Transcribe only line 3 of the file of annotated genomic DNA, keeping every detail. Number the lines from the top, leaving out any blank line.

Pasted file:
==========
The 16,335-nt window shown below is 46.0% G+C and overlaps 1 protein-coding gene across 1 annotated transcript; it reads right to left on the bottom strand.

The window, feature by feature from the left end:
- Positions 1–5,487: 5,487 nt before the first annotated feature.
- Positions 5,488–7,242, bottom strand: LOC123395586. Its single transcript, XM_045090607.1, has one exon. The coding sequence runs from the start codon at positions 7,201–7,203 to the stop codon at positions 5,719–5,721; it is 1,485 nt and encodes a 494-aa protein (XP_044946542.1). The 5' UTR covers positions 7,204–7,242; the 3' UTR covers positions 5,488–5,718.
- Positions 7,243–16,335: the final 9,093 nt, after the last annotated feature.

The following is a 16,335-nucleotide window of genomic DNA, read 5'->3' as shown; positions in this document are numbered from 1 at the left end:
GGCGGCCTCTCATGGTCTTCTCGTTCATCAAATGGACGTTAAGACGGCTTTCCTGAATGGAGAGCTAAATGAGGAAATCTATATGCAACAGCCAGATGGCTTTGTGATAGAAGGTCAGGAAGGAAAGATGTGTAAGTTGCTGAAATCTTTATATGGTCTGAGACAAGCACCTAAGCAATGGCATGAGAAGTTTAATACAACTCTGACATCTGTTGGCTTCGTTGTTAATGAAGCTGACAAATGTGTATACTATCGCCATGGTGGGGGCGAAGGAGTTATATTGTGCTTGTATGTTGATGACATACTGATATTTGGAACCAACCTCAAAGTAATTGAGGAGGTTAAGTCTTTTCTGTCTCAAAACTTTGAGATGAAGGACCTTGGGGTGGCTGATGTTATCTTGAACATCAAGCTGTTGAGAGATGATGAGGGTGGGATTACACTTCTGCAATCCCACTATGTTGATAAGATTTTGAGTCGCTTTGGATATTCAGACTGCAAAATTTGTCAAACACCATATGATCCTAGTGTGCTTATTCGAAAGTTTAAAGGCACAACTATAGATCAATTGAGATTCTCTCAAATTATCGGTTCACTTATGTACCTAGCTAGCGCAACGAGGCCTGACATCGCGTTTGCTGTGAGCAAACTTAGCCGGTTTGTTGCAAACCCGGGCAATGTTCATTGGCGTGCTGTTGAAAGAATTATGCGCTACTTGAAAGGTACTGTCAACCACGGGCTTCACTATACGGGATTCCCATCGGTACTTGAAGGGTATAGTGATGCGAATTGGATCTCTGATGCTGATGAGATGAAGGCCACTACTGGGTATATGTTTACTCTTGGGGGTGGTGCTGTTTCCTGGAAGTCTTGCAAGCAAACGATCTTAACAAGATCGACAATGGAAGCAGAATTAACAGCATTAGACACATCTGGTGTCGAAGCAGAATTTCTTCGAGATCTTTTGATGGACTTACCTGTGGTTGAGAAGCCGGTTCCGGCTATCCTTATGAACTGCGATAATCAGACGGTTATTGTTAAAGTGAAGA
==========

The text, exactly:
- Positions 1–5,487: 5,487 nt before the first annotated feature.